Sunday, October 08, 2017

Knowing When Not to Send That Message

One of the best lessons a developing business writer can learn is not to put some things in writing. Online transactions, social media, and instant messaging have forced us to redefine the concept of privacy. Knowing that we're all over the place as it is, and our stuff might end up where it should not be, we should remember these guidelines:

  • Do not inundate readers with forgettable email strings whose shifting meaning with each addition engenders confusion.
  • Do not fire off an email to someone who has just upset you, as you'll be sure to deliver a purposeless message.
  • Do not write an email if you are wondering whether you should—go with your gut and refrain. 

Sunday, October 01, 2017

I hope you're having a nice day ...

This dialogue is a recurring one in my writing workshops:
Learner: Is it OK to open an email by writing, "I hope you're having a nice day" or "I hope all is well"?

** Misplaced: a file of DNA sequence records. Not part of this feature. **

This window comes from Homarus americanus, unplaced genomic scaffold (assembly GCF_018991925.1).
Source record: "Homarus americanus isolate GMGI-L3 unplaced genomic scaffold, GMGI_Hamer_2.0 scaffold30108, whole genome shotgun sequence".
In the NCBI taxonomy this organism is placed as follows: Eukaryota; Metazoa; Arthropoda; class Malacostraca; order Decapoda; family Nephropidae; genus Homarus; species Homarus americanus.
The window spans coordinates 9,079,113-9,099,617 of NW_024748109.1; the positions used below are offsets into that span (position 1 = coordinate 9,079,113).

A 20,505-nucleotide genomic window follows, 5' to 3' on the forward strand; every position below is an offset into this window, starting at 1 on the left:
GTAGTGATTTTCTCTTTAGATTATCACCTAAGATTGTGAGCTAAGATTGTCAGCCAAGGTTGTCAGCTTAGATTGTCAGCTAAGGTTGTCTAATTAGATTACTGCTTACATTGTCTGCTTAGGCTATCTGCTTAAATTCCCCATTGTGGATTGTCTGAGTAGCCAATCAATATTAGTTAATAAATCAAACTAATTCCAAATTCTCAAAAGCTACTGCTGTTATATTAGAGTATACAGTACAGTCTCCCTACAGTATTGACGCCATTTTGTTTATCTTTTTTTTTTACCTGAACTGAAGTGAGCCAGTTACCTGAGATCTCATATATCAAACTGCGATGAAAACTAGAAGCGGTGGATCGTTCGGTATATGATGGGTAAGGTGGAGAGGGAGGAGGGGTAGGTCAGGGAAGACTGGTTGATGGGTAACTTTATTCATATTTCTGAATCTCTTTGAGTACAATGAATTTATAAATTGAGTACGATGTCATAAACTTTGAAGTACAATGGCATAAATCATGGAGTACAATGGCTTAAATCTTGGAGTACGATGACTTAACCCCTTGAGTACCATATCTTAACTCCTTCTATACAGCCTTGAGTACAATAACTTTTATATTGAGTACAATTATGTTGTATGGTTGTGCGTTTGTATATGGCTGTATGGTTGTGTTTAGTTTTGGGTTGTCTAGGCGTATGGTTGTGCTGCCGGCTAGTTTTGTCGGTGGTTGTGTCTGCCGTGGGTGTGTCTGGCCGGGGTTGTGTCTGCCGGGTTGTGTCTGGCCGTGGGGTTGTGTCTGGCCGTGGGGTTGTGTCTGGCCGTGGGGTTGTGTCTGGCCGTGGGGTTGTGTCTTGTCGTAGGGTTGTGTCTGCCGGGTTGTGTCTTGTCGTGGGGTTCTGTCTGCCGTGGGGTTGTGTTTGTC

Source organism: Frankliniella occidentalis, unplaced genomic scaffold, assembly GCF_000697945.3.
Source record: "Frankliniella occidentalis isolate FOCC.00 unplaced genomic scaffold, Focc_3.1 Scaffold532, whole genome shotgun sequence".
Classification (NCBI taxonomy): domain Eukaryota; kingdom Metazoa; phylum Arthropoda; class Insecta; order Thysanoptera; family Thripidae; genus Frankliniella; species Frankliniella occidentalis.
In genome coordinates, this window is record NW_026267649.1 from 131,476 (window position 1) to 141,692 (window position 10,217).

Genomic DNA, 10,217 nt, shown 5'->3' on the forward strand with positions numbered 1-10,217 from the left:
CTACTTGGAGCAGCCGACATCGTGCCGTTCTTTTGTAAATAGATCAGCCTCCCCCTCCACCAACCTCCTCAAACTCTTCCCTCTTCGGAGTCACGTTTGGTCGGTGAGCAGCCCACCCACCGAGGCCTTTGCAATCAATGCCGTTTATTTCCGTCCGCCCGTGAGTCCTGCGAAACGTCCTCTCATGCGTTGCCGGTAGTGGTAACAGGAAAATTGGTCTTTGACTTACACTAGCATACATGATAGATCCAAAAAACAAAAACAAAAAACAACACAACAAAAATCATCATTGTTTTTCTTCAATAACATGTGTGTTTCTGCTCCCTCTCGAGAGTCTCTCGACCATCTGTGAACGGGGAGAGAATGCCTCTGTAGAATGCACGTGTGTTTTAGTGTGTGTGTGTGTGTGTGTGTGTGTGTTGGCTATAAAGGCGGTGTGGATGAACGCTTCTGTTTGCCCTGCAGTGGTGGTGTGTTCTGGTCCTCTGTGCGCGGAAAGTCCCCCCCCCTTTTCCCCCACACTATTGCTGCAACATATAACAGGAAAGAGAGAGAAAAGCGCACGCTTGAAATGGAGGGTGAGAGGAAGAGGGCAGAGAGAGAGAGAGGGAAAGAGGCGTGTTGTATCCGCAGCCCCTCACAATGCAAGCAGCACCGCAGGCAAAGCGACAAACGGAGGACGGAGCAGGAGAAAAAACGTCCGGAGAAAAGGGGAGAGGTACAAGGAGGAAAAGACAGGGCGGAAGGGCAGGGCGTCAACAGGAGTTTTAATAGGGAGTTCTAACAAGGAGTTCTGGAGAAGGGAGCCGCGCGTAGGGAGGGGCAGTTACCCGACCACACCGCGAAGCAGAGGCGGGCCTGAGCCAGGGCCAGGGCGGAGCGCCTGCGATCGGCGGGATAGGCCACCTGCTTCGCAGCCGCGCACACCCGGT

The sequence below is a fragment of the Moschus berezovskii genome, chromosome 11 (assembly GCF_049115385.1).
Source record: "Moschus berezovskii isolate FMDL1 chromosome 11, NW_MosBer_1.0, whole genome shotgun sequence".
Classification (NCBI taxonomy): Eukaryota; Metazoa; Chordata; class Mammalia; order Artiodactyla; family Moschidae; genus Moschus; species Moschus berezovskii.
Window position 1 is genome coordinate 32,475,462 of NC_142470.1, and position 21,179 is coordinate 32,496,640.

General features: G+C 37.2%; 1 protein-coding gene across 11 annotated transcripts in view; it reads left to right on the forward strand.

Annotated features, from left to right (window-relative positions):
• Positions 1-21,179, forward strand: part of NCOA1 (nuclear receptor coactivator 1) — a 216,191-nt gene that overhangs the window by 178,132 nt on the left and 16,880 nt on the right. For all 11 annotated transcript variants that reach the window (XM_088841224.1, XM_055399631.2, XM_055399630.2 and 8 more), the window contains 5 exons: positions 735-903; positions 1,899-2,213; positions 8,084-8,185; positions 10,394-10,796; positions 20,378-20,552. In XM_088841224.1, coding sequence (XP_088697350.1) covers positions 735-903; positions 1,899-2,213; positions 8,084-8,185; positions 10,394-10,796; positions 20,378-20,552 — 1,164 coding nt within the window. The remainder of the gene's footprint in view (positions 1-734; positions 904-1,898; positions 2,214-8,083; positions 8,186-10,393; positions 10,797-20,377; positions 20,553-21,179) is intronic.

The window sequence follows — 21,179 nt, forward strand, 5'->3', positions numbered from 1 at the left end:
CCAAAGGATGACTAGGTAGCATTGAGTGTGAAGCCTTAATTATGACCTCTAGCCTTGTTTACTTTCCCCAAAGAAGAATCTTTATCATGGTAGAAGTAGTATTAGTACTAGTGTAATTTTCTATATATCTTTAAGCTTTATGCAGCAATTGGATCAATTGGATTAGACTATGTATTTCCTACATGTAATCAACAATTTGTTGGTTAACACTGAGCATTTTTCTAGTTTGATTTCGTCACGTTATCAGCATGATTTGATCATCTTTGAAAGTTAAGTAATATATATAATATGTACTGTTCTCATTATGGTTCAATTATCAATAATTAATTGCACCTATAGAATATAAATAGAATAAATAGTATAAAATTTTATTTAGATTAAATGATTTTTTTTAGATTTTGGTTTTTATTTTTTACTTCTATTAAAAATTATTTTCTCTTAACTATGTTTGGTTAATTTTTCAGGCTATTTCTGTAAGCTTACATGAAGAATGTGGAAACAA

Phil: Do you write those openings? 
Learner: Yeah.
Phil: And no one calls you out on them?
Learner: No.
Phil: Then you answered your question.  
While I find little value in those all-too-often disingenuous statements, many managers expect their staff to open with such niceties. I do understand the importance of setting the right tone, as business depends on cultivating strong relationships. 

Meanwhile, some employees do more damage by following those gracious greetings with abrasive demands or gratuitous accusations, sending misdirected missives, copying staff who have no business receiving the message, and forwarding purposeless email strings leading nowhere. 

My point: Be your word. Don't say you hope someone is having a great day only to ruin it for them.